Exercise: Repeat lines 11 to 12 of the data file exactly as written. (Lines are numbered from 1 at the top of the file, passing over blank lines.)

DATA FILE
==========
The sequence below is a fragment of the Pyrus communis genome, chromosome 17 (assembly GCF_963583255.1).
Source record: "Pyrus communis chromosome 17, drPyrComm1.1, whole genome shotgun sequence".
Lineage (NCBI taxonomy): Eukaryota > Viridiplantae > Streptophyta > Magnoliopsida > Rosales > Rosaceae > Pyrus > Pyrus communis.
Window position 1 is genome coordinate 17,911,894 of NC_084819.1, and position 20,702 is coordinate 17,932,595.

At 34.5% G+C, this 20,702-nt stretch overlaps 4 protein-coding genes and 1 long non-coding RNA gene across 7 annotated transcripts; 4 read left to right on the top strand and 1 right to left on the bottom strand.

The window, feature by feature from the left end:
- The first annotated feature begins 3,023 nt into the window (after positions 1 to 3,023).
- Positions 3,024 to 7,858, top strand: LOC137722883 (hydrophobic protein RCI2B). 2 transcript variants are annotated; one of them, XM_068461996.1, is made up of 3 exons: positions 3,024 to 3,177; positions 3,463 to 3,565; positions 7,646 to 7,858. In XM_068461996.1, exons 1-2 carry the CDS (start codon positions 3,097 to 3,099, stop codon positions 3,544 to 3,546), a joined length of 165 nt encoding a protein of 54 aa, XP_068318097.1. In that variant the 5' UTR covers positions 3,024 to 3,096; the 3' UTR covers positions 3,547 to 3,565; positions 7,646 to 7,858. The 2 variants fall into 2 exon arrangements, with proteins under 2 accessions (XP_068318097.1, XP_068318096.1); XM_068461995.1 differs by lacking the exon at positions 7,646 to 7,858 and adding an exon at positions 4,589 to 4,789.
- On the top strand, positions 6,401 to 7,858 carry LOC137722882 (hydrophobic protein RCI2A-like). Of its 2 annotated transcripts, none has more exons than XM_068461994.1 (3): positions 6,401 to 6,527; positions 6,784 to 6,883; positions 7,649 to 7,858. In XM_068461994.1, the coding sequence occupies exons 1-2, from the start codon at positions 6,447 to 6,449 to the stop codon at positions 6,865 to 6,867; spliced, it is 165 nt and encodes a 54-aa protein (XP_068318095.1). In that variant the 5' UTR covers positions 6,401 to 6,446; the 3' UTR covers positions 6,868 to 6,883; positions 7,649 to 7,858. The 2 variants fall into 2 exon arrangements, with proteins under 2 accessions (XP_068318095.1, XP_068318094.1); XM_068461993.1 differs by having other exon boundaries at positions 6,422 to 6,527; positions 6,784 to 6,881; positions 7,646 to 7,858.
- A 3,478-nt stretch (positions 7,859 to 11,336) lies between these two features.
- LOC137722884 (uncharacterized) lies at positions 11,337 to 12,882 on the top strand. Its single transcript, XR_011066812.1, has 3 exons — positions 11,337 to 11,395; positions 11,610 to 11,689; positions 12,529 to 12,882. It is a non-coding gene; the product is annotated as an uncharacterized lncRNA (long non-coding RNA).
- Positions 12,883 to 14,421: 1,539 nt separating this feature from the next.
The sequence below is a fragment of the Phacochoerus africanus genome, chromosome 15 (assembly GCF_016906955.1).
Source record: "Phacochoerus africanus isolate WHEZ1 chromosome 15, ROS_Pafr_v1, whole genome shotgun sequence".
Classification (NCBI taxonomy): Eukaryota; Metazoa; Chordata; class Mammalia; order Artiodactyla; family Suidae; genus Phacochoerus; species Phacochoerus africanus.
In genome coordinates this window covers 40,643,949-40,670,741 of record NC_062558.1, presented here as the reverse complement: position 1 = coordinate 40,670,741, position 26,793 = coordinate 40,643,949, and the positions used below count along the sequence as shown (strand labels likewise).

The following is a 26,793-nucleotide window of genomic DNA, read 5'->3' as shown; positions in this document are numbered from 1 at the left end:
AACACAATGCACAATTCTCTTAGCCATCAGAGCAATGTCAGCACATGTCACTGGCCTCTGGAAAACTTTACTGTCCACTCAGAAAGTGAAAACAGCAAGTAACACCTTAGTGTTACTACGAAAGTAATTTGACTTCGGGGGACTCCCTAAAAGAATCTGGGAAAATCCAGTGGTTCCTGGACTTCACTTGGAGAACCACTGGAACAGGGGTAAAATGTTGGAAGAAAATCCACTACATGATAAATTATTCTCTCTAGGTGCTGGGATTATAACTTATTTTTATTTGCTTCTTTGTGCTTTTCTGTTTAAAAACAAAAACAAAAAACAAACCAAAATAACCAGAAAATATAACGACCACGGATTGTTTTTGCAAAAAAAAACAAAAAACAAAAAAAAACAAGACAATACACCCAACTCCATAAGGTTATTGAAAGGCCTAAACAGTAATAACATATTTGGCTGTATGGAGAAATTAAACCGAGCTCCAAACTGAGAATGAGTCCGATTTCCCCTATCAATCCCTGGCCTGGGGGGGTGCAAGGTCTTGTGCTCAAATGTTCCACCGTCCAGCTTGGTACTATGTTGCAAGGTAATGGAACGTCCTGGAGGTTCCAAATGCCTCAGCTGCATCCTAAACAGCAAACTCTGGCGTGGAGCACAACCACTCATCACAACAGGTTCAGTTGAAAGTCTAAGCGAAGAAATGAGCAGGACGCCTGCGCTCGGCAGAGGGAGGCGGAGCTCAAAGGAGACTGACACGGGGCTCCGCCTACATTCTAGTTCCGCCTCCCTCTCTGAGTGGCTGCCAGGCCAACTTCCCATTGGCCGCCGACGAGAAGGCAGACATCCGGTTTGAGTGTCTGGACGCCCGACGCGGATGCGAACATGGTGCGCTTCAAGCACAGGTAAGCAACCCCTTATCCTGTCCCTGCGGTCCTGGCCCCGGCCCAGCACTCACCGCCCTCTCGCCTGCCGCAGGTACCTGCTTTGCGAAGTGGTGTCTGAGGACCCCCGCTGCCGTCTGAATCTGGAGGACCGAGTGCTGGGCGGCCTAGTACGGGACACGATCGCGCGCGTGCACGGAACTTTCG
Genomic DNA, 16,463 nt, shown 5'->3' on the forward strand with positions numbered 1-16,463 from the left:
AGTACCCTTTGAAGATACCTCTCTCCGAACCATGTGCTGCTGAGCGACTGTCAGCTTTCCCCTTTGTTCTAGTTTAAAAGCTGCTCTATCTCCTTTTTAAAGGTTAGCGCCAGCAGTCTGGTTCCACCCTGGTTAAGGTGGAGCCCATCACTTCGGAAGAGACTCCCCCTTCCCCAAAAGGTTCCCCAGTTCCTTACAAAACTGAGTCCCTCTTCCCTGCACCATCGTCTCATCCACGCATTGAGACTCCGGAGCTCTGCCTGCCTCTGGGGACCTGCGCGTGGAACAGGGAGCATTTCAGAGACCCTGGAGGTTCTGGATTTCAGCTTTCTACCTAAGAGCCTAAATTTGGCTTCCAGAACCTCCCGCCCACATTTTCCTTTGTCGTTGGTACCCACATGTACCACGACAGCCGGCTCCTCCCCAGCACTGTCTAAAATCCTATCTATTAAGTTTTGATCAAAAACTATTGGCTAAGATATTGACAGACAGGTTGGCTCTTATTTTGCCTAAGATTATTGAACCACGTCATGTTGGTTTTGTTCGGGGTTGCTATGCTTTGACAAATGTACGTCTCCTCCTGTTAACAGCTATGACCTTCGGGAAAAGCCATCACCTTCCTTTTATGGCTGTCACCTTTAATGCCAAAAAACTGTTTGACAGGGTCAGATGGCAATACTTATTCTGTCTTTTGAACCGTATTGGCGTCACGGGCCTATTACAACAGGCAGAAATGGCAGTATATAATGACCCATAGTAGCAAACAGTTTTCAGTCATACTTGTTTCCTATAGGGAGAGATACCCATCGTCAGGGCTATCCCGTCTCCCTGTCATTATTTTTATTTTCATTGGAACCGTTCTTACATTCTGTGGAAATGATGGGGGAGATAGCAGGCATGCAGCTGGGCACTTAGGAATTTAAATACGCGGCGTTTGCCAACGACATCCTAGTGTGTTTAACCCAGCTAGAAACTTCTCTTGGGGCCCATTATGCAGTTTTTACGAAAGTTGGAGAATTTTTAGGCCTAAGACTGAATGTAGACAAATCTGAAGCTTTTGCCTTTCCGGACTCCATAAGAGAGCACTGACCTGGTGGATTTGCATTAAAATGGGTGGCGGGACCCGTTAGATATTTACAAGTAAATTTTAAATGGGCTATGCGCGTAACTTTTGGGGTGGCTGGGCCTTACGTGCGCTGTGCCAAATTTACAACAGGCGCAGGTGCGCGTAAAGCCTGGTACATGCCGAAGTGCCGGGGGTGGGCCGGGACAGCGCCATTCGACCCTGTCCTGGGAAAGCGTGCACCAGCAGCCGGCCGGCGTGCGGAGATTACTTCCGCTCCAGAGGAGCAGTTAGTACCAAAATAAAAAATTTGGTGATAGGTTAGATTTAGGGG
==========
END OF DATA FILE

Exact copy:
- LOC137722884 (uncharacterized) lies at positions 11,337 to 12,882 on the top strand. Its single transcript, XR_011066812.1, has 3 exons — positions 11,337 to 11,395; positions 11,610 to 11,689; positions 12,529 to 12,882. It is a non-coding gene; the product is annotated as an uncharacterized lncRNA (long non-coding RNA).
- Positions 12,883 to 14,421: 1,539 nt separating this feature from the next.